UC San Diego School of Medicine researchers discovered that the enzyme RNA polymerase II recognizes and transcribes artificially added base pairs in genetic code, a new insight that could help advance the development of new vaccines and medicines.
Nanoengineers at the University of California San Diego have developed immune cell-mimicking nanoparticles that target inflammation in the lungs and deliver drugs directly where they’re needed.
The Center for Perinatal Discovery at UC San Diego brings doctors and researchers together for clinical, translational and basic research to better understand maternal health, environmental exposures, fertility, pregnancy and the health of children.
UC San Diego School of Medicine researchers discovered gene expression patterns associated with pandemic viral infections, providing a map to help define patients’ immune responses, measure disease severity, predict outcomes and test therapies — for current and future pandemics.
Researchers at UC San Diego, San Diego State University, and international collaborators have designed and validated a prediction model to signal counties at risk of future overdose death outbreaks.
UC San Diego School of Medicine researchers discovered that SARS-CoV-2, or at least its genetic signature, abounds on hospital surfaces, often co-locating with one particular type of bacteria.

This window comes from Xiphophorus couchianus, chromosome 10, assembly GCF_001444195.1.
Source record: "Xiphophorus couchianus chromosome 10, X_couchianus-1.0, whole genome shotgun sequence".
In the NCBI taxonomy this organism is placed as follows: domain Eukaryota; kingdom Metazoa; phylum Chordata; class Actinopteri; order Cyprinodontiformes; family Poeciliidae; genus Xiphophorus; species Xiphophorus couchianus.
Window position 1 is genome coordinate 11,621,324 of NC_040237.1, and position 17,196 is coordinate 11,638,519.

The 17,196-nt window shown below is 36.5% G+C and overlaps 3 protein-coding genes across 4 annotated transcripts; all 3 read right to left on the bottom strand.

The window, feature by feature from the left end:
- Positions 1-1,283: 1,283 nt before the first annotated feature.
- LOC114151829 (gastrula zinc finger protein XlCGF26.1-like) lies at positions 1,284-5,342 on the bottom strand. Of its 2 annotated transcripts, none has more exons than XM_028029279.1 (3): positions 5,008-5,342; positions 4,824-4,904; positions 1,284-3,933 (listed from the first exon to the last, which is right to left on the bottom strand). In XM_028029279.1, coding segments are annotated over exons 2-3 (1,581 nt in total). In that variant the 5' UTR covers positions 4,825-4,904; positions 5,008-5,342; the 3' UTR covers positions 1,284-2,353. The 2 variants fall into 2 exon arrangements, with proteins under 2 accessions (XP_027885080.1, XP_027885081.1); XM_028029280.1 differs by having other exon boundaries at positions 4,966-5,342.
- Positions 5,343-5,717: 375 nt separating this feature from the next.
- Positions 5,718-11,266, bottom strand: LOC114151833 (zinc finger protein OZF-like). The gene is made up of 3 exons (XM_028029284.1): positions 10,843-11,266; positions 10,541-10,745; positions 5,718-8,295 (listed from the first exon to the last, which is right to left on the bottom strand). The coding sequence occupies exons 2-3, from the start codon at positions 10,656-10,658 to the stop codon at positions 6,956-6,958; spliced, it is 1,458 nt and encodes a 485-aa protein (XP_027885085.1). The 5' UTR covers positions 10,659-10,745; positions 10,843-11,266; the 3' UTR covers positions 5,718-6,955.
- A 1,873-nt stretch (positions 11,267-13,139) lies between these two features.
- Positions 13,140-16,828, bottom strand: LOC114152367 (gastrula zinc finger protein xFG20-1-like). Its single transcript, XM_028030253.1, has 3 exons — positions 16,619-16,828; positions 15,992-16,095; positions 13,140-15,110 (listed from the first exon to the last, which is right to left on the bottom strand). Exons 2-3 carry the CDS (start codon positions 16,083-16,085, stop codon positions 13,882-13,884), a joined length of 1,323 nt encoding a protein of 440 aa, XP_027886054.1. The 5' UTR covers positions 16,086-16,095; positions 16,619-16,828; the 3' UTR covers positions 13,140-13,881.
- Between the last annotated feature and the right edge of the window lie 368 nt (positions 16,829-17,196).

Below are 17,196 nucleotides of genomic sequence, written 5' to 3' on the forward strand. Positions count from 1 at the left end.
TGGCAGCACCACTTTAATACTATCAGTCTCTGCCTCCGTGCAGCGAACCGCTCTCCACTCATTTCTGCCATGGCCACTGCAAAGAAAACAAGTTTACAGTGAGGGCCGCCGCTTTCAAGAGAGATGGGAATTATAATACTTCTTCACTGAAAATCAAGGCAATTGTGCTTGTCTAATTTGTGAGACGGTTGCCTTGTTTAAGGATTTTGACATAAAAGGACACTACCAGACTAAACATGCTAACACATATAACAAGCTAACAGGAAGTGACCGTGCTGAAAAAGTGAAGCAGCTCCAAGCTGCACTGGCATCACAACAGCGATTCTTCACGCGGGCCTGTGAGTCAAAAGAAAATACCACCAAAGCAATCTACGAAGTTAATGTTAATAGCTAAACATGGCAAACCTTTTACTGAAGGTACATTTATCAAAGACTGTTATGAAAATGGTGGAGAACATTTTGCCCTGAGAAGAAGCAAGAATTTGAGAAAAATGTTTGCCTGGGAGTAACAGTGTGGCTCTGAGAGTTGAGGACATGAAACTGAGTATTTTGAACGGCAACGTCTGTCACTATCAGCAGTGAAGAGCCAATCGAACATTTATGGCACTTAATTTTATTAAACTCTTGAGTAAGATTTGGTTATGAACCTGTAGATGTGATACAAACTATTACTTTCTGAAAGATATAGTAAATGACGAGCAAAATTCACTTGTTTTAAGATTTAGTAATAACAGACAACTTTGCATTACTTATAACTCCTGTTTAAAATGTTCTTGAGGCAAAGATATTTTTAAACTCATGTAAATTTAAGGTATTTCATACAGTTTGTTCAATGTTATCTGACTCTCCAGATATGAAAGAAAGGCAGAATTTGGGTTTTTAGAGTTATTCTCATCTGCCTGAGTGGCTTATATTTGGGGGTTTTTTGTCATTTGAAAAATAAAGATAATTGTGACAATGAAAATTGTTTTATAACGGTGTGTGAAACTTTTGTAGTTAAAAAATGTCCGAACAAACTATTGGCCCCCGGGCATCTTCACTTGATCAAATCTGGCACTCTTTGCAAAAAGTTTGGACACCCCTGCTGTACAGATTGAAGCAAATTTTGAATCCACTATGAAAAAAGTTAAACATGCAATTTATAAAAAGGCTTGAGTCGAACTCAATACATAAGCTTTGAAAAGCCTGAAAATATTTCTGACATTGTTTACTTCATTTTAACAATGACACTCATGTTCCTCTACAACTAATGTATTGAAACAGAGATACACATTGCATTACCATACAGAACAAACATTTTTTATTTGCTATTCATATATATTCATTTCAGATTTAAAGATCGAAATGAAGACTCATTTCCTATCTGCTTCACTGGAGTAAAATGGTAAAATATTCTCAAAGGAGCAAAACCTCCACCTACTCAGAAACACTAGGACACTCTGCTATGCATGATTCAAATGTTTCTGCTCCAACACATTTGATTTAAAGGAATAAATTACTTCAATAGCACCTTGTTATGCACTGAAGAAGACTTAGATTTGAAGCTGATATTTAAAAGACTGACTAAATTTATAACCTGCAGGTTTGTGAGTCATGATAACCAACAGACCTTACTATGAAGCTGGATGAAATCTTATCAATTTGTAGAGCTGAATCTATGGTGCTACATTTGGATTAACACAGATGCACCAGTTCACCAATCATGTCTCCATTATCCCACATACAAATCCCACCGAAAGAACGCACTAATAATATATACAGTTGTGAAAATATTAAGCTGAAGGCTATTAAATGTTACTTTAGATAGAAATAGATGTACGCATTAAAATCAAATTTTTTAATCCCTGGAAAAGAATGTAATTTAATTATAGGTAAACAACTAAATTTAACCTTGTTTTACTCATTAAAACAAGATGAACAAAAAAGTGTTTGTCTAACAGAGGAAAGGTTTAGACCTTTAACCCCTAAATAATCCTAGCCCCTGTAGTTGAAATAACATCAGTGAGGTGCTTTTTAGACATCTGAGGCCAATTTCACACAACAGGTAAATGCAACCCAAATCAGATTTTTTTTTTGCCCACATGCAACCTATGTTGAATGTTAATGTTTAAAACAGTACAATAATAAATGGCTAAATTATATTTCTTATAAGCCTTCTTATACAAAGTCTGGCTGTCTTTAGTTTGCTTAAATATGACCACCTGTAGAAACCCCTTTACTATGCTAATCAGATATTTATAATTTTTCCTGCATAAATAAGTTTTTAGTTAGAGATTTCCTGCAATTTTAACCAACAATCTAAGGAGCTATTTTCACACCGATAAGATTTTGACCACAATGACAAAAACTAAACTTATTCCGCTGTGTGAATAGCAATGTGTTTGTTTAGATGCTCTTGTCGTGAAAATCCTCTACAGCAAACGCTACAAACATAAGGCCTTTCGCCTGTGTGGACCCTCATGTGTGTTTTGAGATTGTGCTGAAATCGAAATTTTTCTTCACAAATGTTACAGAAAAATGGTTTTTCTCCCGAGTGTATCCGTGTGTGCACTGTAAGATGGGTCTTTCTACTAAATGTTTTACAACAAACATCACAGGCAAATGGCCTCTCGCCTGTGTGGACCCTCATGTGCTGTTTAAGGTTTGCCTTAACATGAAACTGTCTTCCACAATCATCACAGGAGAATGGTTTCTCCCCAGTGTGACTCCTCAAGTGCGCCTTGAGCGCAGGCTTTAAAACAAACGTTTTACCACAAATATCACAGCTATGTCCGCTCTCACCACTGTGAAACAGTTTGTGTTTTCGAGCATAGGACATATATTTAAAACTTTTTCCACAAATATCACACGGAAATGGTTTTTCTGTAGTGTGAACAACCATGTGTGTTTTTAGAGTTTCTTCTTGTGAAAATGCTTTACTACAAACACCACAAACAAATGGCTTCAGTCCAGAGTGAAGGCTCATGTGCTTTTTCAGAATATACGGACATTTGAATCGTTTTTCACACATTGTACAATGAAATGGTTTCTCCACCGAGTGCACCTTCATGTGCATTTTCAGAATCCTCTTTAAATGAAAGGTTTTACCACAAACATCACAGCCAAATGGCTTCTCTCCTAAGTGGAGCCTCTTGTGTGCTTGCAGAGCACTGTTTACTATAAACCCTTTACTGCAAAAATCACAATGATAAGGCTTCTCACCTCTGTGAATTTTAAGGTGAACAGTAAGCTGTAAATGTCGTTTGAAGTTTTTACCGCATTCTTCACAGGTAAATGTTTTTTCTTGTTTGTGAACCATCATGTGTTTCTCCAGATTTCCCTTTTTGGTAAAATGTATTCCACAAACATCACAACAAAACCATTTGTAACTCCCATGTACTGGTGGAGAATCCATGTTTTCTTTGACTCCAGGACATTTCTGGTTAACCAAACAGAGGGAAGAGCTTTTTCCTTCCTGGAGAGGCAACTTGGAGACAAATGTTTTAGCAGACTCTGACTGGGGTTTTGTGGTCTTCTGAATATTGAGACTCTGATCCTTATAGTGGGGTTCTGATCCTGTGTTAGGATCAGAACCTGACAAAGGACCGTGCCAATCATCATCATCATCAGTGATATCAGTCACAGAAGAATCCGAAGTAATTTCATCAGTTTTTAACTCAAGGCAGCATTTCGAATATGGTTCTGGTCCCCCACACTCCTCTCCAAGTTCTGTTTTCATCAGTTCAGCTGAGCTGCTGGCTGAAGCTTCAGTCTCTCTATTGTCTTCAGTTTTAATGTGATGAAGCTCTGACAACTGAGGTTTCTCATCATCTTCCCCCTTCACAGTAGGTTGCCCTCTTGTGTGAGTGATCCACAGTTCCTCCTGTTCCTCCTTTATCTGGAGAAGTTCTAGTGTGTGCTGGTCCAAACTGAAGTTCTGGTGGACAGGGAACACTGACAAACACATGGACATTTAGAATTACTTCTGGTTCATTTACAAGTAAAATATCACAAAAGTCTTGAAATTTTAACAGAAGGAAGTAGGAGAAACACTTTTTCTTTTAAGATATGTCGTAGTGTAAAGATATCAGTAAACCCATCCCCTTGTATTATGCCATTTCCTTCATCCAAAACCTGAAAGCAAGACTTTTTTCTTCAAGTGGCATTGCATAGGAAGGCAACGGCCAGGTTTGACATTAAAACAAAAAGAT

Researchers at University of California San Diego School of Medicine used a combination of modalities, such as measuring brain function, cognition and lifestyle factors, to generate individualized predictions of depression.
Researchers identify molecular mechanism for the anti-inflammatory activity of diabetes drug metformin and, in mouse studies, say it prevents lung inflammation in animals infected with SARS-CoV-2, the virus that causes COVID-19.
As the first designated medical center in San Diego certified to offer this type of immunotherapy, UC San Diego Health will begin treating patients this month.
Researchers at University of California San Diego School of Medicine found in a mouse model that when fed a Western diet rich in calories, fat and cholesterol, the mice progressively became obese, diabetic and developed NASH, which progressed to HCC, chronic kidney and cardiovascular disease.